A breach has been opened since yesterday, and within a few hours it will be practicable; make then your choice, between an honourable capitulation, and the horrors of au impending assault. I fatter myself that you will admit my first proposition, if you reflect, that the same honour which prompts you to resistance, at the same time imposes

as a duty upon you to spare the lives of a whole population, whose fate is in your bands, rather than see them buried amidst the ruins of their town. Be pleased, Sir; to accept the assurances of my highesi consideration. (Signed)

LEVAL. P.S. I beg leave to inform you, that I can give you but two hours, to send your answer.

Answer.-To General Leval. Tarifa, Dec. 30, 1811, a quarter past two in the afternoon.-SIR, When you propose to the governor of this fortress, to admit a capitulation, because the breach will shortly be practicable, you certainly do uot know THAT I AM HERE.

Journal of the Siege of Terija. When the breach shall be absolutely practicable, you will find me upon it, at the bead of my troops, to defend it; -- then we will negotiate. I am your's,


P. S. Be pleased not to send any more flags of truce.


The truce lasted till three o'clock, when the enemy commenced firing at the breach, but did not enlarge it, most of the balls passing through into the houses which lay opposite.

Every preparation was made for defending it in case of attack. The 87th regiment, from the arrangements made on the 21st instant, bad the charge of the eastern wall and Retiro gate, where the breach was; and on observing a great bustle in the enemy's lines, on the morning of the 31st, the following arrangements were made

Tuesday, December 31. The 87th regiment flanked the breach to the north and south, leaving two companies in reserve, to bayonet the enemy, should they have leaped the wall, which was fourteen feet lower on the inside, than the outside.

Captain Levesey, with 100 of the 47th, was posted on the east tower, completely flanking any advancing column. . Thus they stood, and cool determigation sat upon their countenances.

Thus prepared, and both sides big with expectation, at eight o'clock the enemy moved forward from their trenches in every direction.

A party of 2,000 grenadiers and voltigeurs, the cbosen troops of their army, moved by the bed of the river, in front of the breach.

When Colonel Gough saw them advancing, he drew his sword, and throwing away the scabbard, ordered his band, which was stationed in the sear, to strike up the favourite Irish air of Garry-one. The men immediately cheered, and poured a most galling and treniendous fire on the advancing column. They were well seconded by the 47th, who lined a wall descending from the south-east tower, and completely flanked the column.

The enemy halted for a moment, as if stunned by the fall of those around; then advanced with desperation, as if to escape the fire they were then receiving. They ran to the edge of the breach, but, finding it impracticable, they hurried off under the wall to the right, and made a dash at the portcullis, Those being well barricaded, the eneniy were agaiu deceived; and observing the dreadful fate of hundreds of their companions, they faced about, and fled with precipitation.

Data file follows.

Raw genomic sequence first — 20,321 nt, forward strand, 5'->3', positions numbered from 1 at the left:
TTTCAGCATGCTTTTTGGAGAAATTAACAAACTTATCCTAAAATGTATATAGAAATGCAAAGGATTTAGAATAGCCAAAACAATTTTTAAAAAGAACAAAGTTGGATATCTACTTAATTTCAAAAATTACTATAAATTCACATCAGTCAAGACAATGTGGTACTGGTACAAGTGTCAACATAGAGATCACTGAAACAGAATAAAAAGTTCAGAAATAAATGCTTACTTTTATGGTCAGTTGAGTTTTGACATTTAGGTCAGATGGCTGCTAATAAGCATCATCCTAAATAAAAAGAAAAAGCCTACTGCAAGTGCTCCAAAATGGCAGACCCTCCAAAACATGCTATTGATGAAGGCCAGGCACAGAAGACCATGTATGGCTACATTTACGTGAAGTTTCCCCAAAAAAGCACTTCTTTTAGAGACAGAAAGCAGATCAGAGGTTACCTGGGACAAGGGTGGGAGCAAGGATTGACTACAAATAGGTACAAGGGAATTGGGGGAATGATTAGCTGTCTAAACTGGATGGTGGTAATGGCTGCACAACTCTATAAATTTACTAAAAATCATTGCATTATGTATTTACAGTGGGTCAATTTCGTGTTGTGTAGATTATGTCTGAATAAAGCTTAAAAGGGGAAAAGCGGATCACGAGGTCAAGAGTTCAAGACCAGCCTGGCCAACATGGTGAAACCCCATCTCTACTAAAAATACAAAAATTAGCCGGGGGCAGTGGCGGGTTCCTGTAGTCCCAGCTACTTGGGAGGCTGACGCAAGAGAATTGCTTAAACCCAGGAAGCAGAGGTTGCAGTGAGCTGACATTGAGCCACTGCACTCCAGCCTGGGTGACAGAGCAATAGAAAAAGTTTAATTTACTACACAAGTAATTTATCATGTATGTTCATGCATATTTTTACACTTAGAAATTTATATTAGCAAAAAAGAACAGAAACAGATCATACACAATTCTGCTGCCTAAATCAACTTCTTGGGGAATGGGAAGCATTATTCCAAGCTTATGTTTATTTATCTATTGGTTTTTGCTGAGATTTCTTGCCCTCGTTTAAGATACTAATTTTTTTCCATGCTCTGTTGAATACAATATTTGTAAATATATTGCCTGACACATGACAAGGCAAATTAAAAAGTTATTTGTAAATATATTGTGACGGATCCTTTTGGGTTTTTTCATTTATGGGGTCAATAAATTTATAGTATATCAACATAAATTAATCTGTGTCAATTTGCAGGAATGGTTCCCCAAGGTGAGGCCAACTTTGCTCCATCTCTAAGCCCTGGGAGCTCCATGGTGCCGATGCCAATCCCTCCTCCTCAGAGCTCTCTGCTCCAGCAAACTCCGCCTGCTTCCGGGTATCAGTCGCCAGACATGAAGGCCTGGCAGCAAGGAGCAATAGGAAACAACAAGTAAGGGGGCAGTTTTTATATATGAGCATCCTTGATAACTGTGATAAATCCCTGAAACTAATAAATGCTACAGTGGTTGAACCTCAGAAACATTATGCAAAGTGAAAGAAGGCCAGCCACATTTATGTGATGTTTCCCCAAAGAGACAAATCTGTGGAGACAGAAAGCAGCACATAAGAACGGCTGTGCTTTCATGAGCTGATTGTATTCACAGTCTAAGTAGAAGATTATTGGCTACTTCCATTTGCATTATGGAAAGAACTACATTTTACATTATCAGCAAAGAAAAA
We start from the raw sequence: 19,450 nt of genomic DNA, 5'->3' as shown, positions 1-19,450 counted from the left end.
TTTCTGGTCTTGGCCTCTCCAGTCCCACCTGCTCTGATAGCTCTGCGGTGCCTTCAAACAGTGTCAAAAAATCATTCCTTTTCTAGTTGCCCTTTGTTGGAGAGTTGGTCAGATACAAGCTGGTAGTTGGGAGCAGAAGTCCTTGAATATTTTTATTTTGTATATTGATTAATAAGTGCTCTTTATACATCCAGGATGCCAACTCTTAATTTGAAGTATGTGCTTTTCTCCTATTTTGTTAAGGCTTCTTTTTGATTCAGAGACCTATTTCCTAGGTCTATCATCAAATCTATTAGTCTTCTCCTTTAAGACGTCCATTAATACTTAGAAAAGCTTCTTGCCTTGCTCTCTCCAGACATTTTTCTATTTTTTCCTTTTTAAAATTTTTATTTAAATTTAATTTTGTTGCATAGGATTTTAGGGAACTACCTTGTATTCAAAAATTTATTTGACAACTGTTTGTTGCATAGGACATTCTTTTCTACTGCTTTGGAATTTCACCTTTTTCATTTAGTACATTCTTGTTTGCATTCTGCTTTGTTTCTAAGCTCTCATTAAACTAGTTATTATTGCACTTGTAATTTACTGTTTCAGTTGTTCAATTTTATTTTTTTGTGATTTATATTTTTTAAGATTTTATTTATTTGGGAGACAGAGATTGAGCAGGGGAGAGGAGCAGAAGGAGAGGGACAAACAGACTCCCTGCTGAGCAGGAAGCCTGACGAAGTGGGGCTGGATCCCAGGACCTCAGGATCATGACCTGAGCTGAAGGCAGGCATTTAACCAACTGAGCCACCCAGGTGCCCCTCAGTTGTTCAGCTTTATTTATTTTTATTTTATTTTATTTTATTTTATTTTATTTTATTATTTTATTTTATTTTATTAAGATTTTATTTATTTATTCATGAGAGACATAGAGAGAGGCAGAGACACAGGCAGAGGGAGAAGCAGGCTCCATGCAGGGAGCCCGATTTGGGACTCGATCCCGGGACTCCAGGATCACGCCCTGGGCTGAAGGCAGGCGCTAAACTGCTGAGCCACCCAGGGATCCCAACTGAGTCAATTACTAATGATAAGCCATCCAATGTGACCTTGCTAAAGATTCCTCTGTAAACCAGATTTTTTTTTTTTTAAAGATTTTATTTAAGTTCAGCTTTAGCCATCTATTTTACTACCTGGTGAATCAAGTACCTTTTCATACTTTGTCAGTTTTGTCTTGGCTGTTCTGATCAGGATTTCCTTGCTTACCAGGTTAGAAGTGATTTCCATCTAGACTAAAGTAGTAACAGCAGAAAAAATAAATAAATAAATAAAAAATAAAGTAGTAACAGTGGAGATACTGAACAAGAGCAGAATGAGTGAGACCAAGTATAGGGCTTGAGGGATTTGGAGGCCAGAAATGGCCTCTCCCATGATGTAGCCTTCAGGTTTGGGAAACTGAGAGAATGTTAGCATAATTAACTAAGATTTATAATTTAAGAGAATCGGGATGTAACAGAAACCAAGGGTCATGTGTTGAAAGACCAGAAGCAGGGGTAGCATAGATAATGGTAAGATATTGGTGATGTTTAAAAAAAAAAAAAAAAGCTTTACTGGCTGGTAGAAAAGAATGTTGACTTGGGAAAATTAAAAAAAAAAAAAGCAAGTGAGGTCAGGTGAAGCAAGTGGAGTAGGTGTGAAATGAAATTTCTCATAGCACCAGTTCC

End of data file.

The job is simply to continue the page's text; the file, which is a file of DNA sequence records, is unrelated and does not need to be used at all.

Seeing them fly, Colonel Gough (though slightly wounded) called out to his band, to " play Patrick's day," and this national air so inspirited his men, that it was scarcely possible to restrain them from following the routed French up to their very

trenches. The artillerymen placed in the houses poured vollies of band grenades upon Journal of the Siege of Tarifa.

those who turned to the right, and who, to retire in security, fled by the wall. A six pounder too, under the command of Captain Mitchell, royal artillery, on the north-east tower, Aanked the column, and throwing many rounds of case shot, added to the dismay and destruction of the enemy.

One of the 87th regiment, who was restrained with difficulty from pursue ing the enemy, cried out, “ Colonel, I only want to táche'em what it is to attack the aiglers!" (alluding to the badge of honour his regiment obtained by taking an eagle from the 8th regiment of French grenadiers, at the battle of Barossa) “ Well! I'll go in; but the next time they come, we'll give’em Garry-one to glory, again." ; The enemy being thus repulsed, and miserably routed, sent in a flag of truce, lo obtain leave to bury their dead, which was granted. It was, indeed, a piteous sight, to see nearly 200 wounded men, crawling under the breach; 30 were brought into the town, as well as nine wounded officers, who had fallen immediately under the breach.

The two leading officers of the column, seeing it give way, remained under the wall, to the left, where they were taken prisoners, after the heat of the fire was over. They declared that they saw at least 500 men fall in the attack.